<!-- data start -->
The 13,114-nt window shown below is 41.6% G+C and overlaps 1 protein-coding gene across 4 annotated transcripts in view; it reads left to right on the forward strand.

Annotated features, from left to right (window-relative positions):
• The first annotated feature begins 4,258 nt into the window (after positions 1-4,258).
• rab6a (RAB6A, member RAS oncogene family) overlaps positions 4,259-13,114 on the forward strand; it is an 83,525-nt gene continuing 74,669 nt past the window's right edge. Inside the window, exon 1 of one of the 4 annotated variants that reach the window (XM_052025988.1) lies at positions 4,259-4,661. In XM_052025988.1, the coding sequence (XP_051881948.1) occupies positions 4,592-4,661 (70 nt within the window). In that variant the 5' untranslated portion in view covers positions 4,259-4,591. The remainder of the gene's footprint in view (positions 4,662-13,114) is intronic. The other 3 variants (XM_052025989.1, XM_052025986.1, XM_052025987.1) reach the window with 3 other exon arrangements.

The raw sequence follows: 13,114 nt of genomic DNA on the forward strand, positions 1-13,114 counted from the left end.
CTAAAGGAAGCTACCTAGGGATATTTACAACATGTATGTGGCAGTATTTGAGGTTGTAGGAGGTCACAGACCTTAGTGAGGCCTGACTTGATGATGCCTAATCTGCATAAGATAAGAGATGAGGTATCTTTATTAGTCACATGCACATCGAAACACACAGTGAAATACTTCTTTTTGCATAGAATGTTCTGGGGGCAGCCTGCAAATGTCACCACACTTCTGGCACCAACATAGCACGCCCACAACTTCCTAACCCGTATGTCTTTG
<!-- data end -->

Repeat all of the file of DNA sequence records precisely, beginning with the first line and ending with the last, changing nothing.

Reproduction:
The 13,114-nt window shown below is 41.6% G+C and overlaps 1 protein-coding gene across 4 annotated transcripts in view; it reads left to right on the forward strand.

Annotated features, from left to right (window-relative positions):
• The first annotated feature begins 4,258 nt into the window (after positions 1-4,258).
• rab6a (RAB6A, member RAS oncogene family) overlaps positions 4,259-13,114 on the forward strand; it is an 83,525-nt gene continuing 74,669 nt past the window's right edge. Inside the window, exon 1 of one of the 4 annotated variants that reach the window (XM_052025988.1) lies at positions 4,259-4,661. In XM_052025988.1, the coding sequence (XP_051881948.1) occupies positions 4,592-4,661 (70 nt within the window). In that variant the 5' untranslated portion in view covers positions 4,259-4,591. The remainder of the gene's footprint in view (positions 4,662-13,114) is intronic. The other 3 variants (XM_052025989.1, XM_052025986.1, XM_052025987.1) reach the window with 3 other exon arrangements.

The raw sequence follows: 13,114 nt of genomic DNA on the forward strand, positions 1-13,114 counted from the left end.
CTAAAGGAAGCTACCTAGGGATATTTACAACATGTATGTGGCAGTATTTGAGGTTGTAGGAGGTCACAGACCTTAGTGAGGCCTGACTTGATGATGCCTAATCTGCATAAGATAAGAGATGAGGTATCTTTATTAGTCACATGCACATCGAAACACACAGTGAAATACTTCTTTTTGCATAGAATGTTCTGGGGGCAGCCTGCAAATGTCACCACACTTCTGGCACCAACATAGCACGCCCACAACTTCCTAACCCGTATGTCTTTG